Computer scientists have created a low-cost, autonomous micro-robot which in large numbers can replicate the behaviour of swarming honeybees
Colias -- named after a genus of butterfly -- is an open-platform system that can be used to investigate collective behaviours and be applied to swarm applications.
Robotic swarms that take inspiration from nature have become a topic of fascination for robotics researchers, whose aim is to study the autonomous behaviour of large numbers of simple robots in order to find technological solutions to common complex tasks.
Due to the hardware complexities and cost of creating robot hardware platforms, current research in swarm robotics is mostly performed by simulation software. However, the simulation of large numbers of these robots in robotic swarm software applications is often inaccurate due to the poor modelling of external conditions.
Colias was created by a team of scientists led by the University of Lincoln, UK, with Tsinghua University in China. It has been proven to be feasible as an autonomous platform -- effectively replicating a honeybee swarm. Its small size (4cm diameter) and fast motion (35cm/s) means it can be used in fast-paced swarm scenarios over large areas.
In comparison to other mobile robots which are utilized in swarm robotic research, Colias is a low-cost platform, costing around £25, making the replication of swarm behaviour in large numbers of robots more feasible and economical for researchers.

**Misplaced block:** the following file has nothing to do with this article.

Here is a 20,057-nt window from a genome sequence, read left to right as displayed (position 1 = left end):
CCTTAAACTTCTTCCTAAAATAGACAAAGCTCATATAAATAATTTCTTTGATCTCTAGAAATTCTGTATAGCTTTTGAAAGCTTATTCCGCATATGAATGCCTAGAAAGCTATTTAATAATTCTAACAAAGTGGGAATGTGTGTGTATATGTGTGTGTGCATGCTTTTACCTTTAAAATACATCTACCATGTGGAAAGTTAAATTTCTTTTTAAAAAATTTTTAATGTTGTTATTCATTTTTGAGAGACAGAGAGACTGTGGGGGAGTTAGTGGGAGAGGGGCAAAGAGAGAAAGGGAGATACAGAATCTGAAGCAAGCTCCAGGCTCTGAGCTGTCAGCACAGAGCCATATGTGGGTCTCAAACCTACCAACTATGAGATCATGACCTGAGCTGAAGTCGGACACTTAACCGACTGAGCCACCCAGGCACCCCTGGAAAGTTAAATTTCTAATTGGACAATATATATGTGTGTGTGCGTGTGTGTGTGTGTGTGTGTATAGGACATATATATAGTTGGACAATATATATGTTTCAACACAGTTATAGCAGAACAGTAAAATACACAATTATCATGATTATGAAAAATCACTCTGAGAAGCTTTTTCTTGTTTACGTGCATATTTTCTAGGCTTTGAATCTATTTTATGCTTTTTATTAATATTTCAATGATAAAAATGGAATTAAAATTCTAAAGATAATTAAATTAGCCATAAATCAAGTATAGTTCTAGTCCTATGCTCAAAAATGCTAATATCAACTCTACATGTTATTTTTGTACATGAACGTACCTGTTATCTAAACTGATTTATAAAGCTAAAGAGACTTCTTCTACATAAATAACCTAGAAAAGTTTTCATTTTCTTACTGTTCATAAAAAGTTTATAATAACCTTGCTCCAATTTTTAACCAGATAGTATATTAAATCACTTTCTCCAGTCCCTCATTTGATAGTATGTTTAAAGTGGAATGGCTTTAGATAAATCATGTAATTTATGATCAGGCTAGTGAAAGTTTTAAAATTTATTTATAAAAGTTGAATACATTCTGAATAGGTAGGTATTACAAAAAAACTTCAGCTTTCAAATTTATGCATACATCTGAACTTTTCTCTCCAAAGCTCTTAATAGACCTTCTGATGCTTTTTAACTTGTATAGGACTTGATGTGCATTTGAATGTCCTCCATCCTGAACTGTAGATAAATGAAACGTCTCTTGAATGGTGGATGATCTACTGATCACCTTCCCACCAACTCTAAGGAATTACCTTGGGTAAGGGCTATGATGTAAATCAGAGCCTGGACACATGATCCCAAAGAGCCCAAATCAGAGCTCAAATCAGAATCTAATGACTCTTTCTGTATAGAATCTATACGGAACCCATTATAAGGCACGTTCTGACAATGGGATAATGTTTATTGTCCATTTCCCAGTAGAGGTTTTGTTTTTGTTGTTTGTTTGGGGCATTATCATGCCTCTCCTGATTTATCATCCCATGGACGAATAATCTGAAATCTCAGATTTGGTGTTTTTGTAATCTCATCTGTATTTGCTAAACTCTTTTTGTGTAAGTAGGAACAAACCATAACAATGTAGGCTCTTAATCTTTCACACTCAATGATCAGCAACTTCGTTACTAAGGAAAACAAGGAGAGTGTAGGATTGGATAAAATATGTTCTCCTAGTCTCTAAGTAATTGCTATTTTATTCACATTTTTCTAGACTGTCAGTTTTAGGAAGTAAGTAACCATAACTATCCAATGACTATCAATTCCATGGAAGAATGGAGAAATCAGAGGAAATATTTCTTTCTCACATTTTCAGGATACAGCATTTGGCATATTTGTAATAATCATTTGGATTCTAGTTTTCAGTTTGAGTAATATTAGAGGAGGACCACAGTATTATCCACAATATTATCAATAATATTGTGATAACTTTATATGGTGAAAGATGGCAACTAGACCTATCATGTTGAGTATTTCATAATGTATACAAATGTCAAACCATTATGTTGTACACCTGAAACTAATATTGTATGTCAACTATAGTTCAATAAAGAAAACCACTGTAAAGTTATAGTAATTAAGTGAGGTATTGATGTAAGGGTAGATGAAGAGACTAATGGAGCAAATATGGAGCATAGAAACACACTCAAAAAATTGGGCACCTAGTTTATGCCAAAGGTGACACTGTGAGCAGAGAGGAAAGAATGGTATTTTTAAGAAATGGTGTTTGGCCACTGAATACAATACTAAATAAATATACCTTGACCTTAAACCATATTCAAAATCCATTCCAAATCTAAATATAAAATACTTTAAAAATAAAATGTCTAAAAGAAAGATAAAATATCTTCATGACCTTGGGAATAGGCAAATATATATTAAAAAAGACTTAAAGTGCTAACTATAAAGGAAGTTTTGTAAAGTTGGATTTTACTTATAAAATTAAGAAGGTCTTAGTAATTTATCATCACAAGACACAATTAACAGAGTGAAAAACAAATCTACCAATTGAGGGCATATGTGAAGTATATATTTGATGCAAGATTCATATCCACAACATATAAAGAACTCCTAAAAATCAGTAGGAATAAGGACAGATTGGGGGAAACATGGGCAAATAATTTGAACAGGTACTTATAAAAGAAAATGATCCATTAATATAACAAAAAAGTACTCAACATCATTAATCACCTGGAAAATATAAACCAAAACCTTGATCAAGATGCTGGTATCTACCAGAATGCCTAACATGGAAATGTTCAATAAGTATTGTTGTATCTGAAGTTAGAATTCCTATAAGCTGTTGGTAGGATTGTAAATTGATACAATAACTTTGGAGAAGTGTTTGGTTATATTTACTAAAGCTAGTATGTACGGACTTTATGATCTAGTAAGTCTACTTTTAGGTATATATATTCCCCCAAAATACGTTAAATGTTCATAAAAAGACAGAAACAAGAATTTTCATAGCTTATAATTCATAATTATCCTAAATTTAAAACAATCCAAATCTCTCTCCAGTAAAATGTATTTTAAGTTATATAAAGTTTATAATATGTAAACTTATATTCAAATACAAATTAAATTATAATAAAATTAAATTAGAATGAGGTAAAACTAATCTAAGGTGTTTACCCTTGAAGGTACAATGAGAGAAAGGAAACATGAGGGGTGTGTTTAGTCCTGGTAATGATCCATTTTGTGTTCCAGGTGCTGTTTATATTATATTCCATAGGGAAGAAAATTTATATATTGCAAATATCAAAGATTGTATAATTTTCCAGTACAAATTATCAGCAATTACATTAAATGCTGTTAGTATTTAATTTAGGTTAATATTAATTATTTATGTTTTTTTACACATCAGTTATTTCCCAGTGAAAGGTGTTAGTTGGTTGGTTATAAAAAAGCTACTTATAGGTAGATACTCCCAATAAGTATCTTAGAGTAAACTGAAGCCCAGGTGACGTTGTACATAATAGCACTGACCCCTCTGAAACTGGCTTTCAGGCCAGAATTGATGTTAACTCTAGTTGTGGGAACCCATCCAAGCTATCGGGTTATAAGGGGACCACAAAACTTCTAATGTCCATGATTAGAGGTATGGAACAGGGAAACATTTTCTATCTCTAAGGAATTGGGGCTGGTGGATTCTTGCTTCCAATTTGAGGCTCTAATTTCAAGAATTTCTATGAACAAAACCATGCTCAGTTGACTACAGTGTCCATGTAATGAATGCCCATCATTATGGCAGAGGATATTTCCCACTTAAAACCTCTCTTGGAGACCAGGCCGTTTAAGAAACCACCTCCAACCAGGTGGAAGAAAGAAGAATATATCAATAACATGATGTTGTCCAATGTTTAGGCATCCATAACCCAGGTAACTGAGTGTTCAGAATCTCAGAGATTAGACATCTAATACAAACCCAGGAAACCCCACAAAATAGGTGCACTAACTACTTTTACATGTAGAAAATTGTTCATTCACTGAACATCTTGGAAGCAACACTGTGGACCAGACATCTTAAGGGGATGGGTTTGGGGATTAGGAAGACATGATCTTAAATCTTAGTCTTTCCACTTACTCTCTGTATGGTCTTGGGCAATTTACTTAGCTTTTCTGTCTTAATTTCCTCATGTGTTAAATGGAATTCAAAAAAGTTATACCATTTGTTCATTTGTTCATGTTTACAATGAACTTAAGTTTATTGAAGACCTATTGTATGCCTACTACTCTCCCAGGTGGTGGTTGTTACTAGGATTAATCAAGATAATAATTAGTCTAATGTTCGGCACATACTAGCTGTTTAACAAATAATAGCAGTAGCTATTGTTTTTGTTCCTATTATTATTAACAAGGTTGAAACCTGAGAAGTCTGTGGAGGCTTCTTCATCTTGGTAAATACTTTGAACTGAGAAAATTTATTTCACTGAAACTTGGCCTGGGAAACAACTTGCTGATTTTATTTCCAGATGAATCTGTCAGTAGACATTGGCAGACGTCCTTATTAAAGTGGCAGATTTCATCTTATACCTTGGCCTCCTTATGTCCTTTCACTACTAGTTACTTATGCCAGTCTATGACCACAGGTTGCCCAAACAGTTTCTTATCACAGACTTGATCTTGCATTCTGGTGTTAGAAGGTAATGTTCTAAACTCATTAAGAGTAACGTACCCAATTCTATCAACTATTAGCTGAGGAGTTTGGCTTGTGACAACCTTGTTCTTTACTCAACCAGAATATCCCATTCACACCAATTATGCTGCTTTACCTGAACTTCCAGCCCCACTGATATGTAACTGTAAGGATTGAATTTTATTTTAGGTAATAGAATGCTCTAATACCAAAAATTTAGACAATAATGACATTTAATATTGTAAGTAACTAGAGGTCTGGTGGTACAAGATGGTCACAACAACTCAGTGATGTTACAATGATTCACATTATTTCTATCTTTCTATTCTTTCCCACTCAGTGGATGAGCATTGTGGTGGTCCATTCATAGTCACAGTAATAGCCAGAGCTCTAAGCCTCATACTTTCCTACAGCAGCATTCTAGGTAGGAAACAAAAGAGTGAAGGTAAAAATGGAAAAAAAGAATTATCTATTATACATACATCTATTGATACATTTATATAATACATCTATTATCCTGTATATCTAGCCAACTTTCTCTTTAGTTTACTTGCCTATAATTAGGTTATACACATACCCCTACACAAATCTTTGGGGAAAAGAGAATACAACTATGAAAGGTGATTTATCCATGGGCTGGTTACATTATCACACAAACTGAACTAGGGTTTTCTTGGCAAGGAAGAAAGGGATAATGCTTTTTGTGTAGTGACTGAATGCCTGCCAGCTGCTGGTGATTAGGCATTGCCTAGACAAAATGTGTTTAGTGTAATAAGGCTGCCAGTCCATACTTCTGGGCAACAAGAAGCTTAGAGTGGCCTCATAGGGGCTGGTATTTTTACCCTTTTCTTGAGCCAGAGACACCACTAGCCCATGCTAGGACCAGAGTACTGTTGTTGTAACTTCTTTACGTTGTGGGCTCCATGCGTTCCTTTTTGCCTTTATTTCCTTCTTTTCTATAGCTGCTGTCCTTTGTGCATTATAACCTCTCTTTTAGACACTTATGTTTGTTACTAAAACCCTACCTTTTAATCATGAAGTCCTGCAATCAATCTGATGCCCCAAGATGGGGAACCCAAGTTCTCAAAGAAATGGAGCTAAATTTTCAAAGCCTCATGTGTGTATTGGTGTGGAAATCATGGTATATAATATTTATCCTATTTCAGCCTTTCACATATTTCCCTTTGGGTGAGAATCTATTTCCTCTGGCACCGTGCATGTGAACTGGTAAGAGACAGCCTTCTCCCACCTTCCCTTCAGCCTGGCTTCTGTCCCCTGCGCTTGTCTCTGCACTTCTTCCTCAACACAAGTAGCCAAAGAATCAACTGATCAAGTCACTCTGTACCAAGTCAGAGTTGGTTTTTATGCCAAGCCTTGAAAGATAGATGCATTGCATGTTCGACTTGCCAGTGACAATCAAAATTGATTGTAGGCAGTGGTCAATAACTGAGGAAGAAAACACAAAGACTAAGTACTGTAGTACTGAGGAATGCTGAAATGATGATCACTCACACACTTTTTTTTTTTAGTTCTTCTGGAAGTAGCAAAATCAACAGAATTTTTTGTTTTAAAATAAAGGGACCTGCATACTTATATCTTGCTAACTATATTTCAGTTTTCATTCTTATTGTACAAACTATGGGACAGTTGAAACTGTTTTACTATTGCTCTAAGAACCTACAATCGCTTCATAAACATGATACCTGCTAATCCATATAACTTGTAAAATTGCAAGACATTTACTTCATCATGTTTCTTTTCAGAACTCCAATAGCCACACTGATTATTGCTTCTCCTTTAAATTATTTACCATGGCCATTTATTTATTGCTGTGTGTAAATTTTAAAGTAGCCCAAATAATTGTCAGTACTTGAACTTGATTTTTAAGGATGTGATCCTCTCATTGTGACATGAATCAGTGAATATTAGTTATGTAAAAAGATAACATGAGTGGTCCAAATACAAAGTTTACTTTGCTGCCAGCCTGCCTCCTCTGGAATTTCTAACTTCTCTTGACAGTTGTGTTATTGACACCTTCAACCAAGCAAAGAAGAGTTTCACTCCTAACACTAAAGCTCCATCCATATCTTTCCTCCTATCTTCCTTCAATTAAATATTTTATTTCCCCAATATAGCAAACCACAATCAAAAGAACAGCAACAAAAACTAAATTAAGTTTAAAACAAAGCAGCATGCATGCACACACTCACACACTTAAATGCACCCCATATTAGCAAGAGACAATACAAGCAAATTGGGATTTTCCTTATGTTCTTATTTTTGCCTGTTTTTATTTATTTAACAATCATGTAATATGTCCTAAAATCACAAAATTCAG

Farshad Arvin, from the School of Computer Science, University of Lincoln, was part of the research team which developed Colias.
He said: "The platform must be able to imitate swarm behaviours found in nature, such as insects, birds and fish. Colias has been designed as a complete platform with supporting software development tools for robotics education and research. This concept allows for the coordination of simple physical robots in order to cooperatively perform tasks. The decentralised control of robotic swarms can be achieved by providing well-defined interaction rules for each individual robot. Colias has been used in a bio-inspired scenario, showing that it is extremely responsive to being used to investigate collective behaviours. Our aim was to imitate the bio-inspired mechanisms of swarm robots and to enable all research groups, even with limited funding, to perform such research with real robots."
Long-range infrared proximity sensors allow the robot to communicate with its direct neighbours at a range of 0.5cm to 2m. A combination of three short-range sensors and an independent processor enables the individual robots to detect obstacles.
A similar but more complex mechanism has been found in locust vision, where a specific neuron called the 'lobula giant movement detector' reacts to objects approaching the insects' eyes.
Co-author Professor Shigang Yue, also from Lincoln's School of Computer Science, previously created a computerised system which supports the autonomous navigation of mobile robots based on the locust's unique visual system.
This earlier research, published in the International Journal of Advanced Mechatronic Systems (2013), could provide the blueprint for the development of highly accurate vehicle collision sensors, surveillance technology and even aid video game programming.
The next step for the Colias research team is to work on an extension of the vision module using a faster computer processor to implement bio-inspired vision mechanisms.
Full details of their research have been published in the International Journal of Advanced Robotic Systems.
The work is supported by the European Union's FP7 project EYE2E, which aims to build international capacity and cooperation in the field of biologically inspired visual neural systems.
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